Next, tally the number of successful Hits and subtract the number of functioning Shields the target has. For each Hit not absorbed by the Shields, roll a d6. The ship will now either not take Damage (result of 1), take 1 Damage (2-5) or take 1 Damage and roll for a Critical Hit on the Systems Table (6). The Critical Hit roll can effect either the Engines, Reactor, Weapons, Crew or Shields. Each time one of these locations takes a Critical Hit, its Critical Score increases. There is a table in the rulebook that lists the effects for each Critical Score level, from 1 to 6. Generally, each Critical Score level lists Extra Damage the ship takes, such as 1, 3 or 2d6, as well as Effects on the ship, such as -1 Speed, -2 Shields or “lose one random trait.” The Effects are cumulative, and if a Hit causes more than one Critical Score increase (through certain weapon traits), the Critical Score level and those ‘skipped’ are combined. Damage and Effects are applied immediately.
Ships have a dual Damage score, such as 18/6. This means that the ship can take 18 points of Damage before being destroyed, but once at 6 points or below, its Threshold has been met and it has been Crippled. Turns are reduced to 45 degrees; the ship is allowed one fewer turns per Movement; its Speed score is reduced by half; only one weapon system may be fired; and a d6 is rolled for each of the ship’s trait, losing it on a 4+.
When a ship’s Damage score is reduced to 0 or below, it has been destroyed. All of an attacking ship’s weapons that have targeted the ship must still be rolled, even if the ship has been reduced to 0 or less Damage. After all attacks have been finished, the attacking player rolls a d6, adding +1 for each point of Damage below 0 that the ship has taken. The table for this roll shows results ranging from Running Adrift to Ship Explodes, where all ships within 4 inches are attacked by the exploding ship. Cool.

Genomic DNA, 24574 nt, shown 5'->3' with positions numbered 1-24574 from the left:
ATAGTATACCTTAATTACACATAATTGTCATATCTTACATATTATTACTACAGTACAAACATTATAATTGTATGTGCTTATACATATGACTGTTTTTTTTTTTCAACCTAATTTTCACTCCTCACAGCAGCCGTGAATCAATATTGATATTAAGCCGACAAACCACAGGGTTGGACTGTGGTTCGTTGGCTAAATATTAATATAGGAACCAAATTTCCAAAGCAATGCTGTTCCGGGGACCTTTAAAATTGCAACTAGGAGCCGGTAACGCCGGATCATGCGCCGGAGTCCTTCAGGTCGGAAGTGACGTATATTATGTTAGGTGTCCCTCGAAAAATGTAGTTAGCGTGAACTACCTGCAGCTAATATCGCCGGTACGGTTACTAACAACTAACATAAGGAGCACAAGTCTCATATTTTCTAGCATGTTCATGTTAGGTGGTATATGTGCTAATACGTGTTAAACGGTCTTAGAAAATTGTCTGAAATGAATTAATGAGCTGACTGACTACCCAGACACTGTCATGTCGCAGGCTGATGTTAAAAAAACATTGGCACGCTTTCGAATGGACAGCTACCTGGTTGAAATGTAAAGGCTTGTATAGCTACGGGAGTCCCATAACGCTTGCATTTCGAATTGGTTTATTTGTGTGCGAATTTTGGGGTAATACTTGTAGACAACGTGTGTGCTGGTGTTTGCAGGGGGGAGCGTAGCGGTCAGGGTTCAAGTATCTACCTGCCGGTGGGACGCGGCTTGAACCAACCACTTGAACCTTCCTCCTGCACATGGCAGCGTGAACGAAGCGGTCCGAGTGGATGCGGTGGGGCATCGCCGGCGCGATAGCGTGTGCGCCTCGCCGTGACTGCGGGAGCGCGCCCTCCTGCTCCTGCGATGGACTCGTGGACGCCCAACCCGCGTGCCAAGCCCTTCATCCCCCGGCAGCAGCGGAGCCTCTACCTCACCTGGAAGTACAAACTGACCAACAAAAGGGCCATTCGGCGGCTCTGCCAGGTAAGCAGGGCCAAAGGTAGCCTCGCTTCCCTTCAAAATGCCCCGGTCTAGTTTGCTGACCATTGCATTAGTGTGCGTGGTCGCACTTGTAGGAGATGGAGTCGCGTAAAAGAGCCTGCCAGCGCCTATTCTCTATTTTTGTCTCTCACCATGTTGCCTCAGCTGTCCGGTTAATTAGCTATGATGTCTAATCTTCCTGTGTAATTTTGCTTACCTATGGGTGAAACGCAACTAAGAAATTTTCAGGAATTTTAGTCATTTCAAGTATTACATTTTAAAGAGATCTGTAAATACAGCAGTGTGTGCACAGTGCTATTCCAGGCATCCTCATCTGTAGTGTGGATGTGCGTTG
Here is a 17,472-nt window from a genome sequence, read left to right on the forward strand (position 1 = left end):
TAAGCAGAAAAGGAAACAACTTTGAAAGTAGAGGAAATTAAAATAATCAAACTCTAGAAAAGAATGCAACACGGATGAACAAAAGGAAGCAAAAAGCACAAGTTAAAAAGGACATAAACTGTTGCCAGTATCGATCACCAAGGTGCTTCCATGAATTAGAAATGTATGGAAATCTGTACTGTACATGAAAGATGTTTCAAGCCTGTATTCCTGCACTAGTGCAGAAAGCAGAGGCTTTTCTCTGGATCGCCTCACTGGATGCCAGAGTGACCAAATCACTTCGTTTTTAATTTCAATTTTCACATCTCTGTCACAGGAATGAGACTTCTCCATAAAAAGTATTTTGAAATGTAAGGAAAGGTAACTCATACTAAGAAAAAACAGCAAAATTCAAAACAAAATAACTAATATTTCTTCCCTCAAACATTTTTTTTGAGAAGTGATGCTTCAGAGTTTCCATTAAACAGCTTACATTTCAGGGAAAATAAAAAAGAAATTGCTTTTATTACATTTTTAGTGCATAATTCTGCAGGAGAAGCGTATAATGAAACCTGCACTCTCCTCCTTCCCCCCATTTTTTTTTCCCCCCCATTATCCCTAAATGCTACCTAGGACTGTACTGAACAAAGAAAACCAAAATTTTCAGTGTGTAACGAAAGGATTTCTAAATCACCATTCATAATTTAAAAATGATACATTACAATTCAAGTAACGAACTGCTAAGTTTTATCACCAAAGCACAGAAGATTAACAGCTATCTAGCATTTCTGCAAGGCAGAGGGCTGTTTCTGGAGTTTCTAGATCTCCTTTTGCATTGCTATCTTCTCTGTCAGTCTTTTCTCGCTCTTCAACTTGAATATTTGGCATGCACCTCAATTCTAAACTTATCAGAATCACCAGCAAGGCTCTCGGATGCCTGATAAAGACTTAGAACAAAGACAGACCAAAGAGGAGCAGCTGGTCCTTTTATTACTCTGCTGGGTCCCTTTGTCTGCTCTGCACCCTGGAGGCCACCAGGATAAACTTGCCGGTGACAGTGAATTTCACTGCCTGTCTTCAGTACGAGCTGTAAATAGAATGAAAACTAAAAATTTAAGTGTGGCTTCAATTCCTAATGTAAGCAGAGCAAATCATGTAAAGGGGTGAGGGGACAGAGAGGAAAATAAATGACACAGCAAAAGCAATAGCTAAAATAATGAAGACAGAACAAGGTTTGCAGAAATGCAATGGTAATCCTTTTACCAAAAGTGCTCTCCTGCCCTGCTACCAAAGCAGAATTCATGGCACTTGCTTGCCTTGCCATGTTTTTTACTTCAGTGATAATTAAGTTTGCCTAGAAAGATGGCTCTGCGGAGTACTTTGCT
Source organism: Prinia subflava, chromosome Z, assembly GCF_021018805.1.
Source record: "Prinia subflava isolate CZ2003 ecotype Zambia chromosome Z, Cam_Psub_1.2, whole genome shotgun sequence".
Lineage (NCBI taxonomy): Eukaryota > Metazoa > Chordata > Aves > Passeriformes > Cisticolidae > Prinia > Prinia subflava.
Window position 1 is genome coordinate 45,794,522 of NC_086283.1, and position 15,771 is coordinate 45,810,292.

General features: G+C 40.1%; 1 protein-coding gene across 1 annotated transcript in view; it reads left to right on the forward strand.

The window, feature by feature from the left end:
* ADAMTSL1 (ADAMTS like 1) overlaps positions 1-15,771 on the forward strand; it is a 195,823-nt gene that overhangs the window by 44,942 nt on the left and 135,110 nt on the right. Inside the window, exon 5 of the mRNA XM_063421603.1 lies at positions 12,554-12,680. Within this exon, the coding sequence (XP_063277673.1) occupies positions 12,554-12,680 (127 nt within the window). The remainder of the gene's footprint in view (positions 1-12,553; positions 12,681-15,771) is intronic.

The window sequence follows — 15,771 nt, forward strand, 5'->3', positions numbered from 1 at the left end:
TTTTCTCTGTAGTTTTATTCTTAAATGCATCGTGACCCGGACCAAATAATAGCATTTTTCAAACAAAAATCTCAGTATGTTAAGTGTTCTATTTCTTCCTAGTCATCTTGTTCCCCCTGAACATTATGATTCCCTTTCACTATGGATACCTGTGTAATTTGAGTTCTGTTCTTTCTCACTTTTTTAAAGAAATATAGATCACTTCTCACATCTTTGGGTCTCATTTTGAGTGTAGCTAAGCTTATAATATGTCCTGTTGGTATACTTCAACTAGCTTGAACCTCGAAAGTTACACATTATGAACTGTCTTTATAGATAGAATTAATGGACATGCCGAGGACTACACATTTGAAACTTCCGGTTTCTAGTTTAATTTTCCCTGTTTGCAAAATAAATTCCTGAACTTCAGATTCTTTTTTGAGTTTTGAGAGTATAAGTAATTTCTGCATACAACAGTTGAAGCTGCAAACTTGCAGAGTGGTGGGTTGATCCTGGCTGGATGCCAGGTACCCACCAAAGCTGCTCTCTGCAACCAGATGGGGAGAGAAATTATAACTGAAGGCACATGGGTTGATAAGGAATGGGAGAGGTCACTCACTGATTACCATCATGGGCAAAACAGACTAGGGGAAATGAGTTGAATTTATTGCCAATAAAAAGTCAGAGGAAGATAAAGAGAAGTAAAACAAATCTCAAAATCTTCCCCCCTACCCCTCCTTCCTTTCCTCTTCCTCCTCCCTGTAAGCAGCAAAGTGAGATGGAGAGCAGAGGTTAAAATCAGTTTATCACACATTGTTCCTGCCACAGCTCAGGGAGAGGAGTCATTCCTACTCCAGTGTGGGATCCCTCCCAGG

There are a number of weapon system types in Noble Armada, from Slug Guns to Blasters to Rockets. Each weapon system has a Range, AD and Special Traits that are listed in the fleet list and explained in the rulebook.
Here is an aspect of Noble Armada that has been emphasized more than in other fleet games. If a “Prepare to Grapple!” Special Action was successfully made in the Movement Phase, and both ships have survived the Attack Phase (they can still fire their weapons, even when grappled), they are now moved into contact with each other and boarding begins.
Ships have a Troop score, which are usually made of standard Marines, that act as both attacking and defending forces during Boarding Actions. The player that initiated the grapple is the attacker, and now decides how many of his Troops to send into the enemy ship, which will be his Troop Dice. The defender has as many Troop Dice as his current Troop Score. Both players roll their Troop Dice, with every 5+ killing off one of the opponent’s Troop Dice. If either ship loses all of their Troop Dice, the opponent wins. If the attacker wins, they take over the ship. If the defender wins, they have repelled the boarders, and may even counterattack. If both players still have Troop Dice remaining, it is a stalemate and will fight again in the next turn’s Boarding Phase.
There can be multiple Boarding Actions among multiple grappled ships. As well, after one full turn a grappling ship may un-grapple, leaving his Troops behind to continue fighting, thus allowing a single ship to board multiple ships over a number of turns. Cool.
Above the standard Marines, Troops can also be Elite (+1 bonus to die rolls) or Marauders (+2 bonus and lose half as many troops).
In this phase, any ships Running Adrift are moved half their current Speed in a straight line.